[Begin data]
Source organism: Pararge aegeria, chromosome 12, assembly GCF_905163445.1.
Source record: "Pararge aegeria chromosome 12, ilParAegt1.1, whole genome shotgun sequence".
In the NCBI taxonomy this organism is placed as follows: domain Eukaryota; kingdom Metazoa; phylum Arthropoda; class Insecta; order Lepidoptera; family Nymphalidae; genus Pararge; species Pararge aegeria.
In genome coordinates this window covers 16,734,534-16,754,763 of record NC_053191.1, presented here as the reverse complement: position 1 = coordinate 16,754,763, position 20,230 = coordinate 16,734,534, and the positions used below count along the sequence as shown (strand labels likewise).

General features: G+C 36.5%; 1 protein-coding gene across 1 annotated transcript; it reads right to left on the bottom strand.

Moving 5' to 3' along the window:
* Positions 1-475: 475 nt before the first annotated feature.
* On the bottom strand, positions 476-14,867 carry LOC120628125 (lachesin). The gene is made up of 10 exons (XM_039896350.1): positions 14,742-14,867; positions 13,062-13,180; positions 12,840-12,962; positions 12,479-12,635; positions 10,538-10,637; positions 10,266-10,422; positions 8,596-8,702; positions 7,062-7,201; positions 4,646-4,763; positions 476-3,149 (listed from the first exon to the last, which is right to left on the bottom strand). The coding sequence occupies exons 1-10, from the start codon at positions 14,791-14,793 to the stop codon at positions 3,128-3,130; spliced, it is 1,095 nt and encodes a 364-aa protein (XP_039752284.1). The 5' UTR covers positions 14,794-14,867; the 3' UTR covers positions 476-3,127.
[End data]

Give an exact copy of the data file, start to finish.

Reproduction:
Source organism: Pararge aegeria, chromosome 12, assembly GCF_905163445.1.
Source record: "Pararge aegeria chromosome 12, ilParAegt1.1, whole genome shotgun sequence".
In the NCBI taxonomy this organism is placed as follows: domain Eukaryota; kingdom Metazoa; phylum Arthropoda; class Insecta; order Lepidoptera; family Nymphalidae; genus Pararge; species Pararge aegeria.
In genome coordinates this window covers 16,734,534-16,754,763 of record NC_053191.1, presented here as the reverse complement: position 1 = coordinate 16,754,763, position 20,230 = coordinate 16,734,534, and the positions used below count along the sequence as shown (strand labels likewise).

General features: G+C 36.5%; 1 protein-coding gene across 1 annotated transcript; it reads right to left on the bottom strand.

Moving 5' to 3' along the window:
* Positions 1-475: 475 nt before the first annotated feature.
* On the bottom strand, positions 476-14,867 carry LOC120628125 (lachesin). The gene is made up of 10 exons (XM_039896350.1): positions 14,742-14,867; positions 13,062-13,180; positions 12,840-12,962; positions 12,479-12,635; positions 10,538-10,637; positions 10,266-10,422; positions 8,596-8,702; positions 7,062-7,201; positions 4,646-4,763; positions 476-3,149 (listed from the first exon to the last, which is right to left on the bottom strand). The coding sequence occupies exons 1-10, from the start codon at positions 14,791-14,793 to the stop codon at positions 3,128-3,130; spliced, it is 1,095 nt and encodes a 364-aa protein (XP_039752284.1). The 5' UTR covers positions 14,794-14,867; the 3' UTR covers positions 476-3,127.